Want radiant skin? Do these 5 things
The skin is the largest organ of the body and is responsible for many important functions, such as temperature regulation, water transport, sensation, and protection against environmental factors. That is one of its biggest functions, to act as a barrier against external agents (1). Several studies suggest that protecting the skin and following proper cleansing procedures can help reduce the effects of aging, helping create more radiant skin (2). Caring for and loving our skin can be as easy as dedicating a few minutes a day to pampering it. If you want a picture perfect complexion, make some minor changes to your lifestyle like the simple ones we mention here. Not to mention that our skin is an important cover letter, revealing aspects of our personal hygiene.
Improve sleep quality
You've probably noticed a glow in your face after a good night's sleep, compared to how it looks after a bad night. Research reveals that poor sleep leads to earlier signs of aging and less personal satisfaction with appearance (3). That same study demonstrated that those who sleep well, report feeling more confident in their own physical attractiveness. If your nights are long and tedious, it's time to focus on improving the quality and quantity of your sleep. A good night's sleep is key to good health. Try relaxing with a natural bedtime supplement or passionflower tea.
Protect your skin from the sun
Although you may have heard this many times before, we are reminding you once again. Protecting your skin from the sun's harmful rays is essential for having youthful, radiant skin. Behind a seemingly spectacular natural tan are hidden health risks. Studies show how sunlight can be a major cause of skin cancer (4). Apply sunscreen on your face daily, and to the neck and other areas that are exposed, such as the back of your hands and arms.
Limit alcohol intake
It has been proven that skin is negatively affected by excessive alcohol consumption. Heavy drinkers tend to suffer from psoriasis, eczema, and superficial infections. Swapping alcohol for water would be the ideal alternative, for your personal health and to keep your skin looking radiant (5). When you go out for drinks, avoid overdoing it and remember to drink water in between.
Hydrate and rehydrate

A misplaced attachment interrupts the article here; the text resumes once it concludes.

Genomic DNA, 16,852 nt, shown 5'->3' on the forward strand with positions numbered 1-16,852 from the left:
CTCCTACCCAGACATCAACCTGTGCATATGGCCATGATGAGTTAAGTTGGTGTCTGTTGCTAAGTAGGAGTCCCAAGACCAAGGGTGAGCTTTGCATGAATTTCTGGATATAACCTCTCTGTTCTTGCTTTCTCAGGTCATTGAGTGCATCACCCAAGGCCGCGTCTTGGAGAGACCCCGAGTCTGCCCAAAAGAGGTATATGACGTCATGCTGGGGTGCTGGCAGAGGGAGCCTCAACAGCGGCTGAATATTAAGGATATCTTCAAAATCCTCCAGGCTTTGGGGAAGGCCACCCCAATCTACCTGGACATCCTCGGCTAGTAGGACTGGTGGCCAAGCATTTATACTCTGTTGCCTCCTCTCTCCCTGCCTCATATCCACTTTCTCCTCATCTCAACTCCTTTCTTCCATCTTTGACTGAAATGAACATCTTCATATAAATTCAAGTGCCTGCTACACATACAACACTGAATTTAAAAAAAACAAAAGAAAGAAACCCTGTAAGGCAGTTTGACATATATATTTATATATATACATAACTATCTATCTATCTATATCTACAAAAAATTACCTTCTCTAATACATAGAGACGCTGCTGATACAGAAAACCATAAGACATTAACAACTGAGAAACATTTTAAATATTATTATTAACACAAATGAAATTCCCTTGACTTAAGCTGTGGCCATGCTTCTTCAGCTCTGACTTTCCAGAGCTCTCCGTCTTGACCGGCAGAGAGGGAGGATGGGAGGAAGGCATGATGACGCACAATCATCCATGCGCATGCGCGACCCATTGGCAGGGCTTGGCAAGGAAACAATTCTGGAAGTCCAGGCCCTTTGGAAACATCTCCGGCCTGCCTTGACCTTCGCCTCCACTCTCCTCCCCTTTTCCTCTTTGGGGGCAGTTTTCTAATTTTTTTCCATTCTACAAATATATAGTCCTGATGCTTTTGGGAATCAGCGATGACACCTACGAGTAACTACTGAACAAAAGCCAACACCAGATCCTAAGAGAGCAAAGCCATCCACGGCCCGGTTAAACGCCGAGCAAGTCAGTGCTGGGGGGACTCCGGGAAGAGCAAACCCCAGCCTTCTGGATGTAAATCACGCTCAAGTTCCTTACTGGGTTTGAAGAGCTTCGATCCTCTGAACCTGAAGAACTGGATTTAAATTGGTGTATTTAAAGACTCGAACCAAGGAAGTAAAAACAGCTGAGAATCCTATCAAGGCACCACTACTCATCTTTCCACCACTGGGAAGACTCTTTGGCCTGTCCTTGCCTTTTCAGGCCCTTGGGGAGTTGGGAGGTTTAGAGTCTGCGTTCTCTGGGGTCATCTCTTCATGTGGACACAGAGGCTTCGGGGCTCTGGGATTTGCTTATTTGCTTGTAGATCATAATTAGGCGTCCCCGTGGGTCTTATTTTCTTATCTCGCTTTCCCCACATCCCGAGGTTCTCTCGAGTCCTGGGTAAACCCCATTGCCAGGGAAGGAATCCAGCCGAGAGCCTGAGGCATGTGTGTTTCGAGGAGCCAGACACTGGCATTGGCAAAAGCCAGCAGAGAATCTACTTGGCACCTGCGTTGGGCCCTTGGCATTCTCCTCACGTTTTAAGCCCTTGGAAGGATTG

And speaking of water, drinking enough of it is vital to proper functioning of the body. Water carries nutrients throughout the body, helps eliminate toxins, and works as an internal lubricant and shock absorber. On average, an adult should drink 1.5 liters of water every day, as it is the only essential liquid nutrient for hydration. Your skin will look fresh and glow naturally (6). Start and end your day drinking water. You can also try Entalla's Will Pow(d)er, which supports whole body hydration, thanks to the mix of essential electrolytes it contains.
Don't forget your daily vitamins
The skin is composed of two layers. The outer, epidermal layer acts as a barrier. The inner, dermal layer ensures strength and elasticity, and is responsible for providing nutritional support to the epidermis. Normal skin contains high concentrations of vitamin C, which stimulates collagen synthesis and helps protect against the UV rays (7). Be sure to consume foods rich in vitamin C, in addition to taking it as a supplement.
Being more radiant and beautiful is in your hands. Don’t think about taking drastic measures, just start taking care of your skin today.
Let's get healthier together.
Your friends, Santo Remedio
1. Dąbrowska AK, Spano F, Derler S, Adlhart C, Spencer ND, Rossi RM. “The relationship between skin function, barrier properties, and body-dependent factors.” Skin Res Technol.; Vol.24(2):165-174. May 2018 doi: 10.1111/srt.12424.
2. Fore J. “A review of skin and the effects of aging on skin structure and function.” Ostomy Wound Manage. Vol.52(9):24-35; quiz 36-7. Sep 2006
3. Oyetakin-White P, Suggs A, Koo B, Matsui MS, Yarosh D, Cooper KD, Baron ED. “Does poor sleep quality affect skin ageing?” Clin Exp Dermatol. Vol.40(1):17-22. Jan 2015 doi: 10.1111/ced.12455.
4. Armstrong BK, Cust AE. “Sun exposure and skin cancer, and the puzzle of cutaneous melanoma: A perspective on Fears et al. Mathematical models of age and ultraviolet effects on the incidence of skin cancer among whites in the United States.” American Journal of Epidemiology Cancer Epidemiol. Vol.48:147-156. Jun 2017 doi: 10.1016/j.canep.2017.04.004.
5. Higgins EM, du Vivier AW. “Alcohol and the skin.” Alcohol Alcohol. Vol.27(6):595-602. Nov 1992 .
6. Jéquier E, Constant F. “Water as an essential nutrient: the physiological basis of hydration.” Eur J Clin Nutr. Vol.64(2):115-23. Feb 2010 doi: 10.1038/ejcn.2009.111.
7. Pullar JM, Carr AC, Vissers MCM. “The Roles of Vitamin C in Skin Health.” Nutrients. Vol.9(8):866. Aug 2017 doi: 10.3390/nu9080866. PMID: 28805671; PMCID: PMC5579659.
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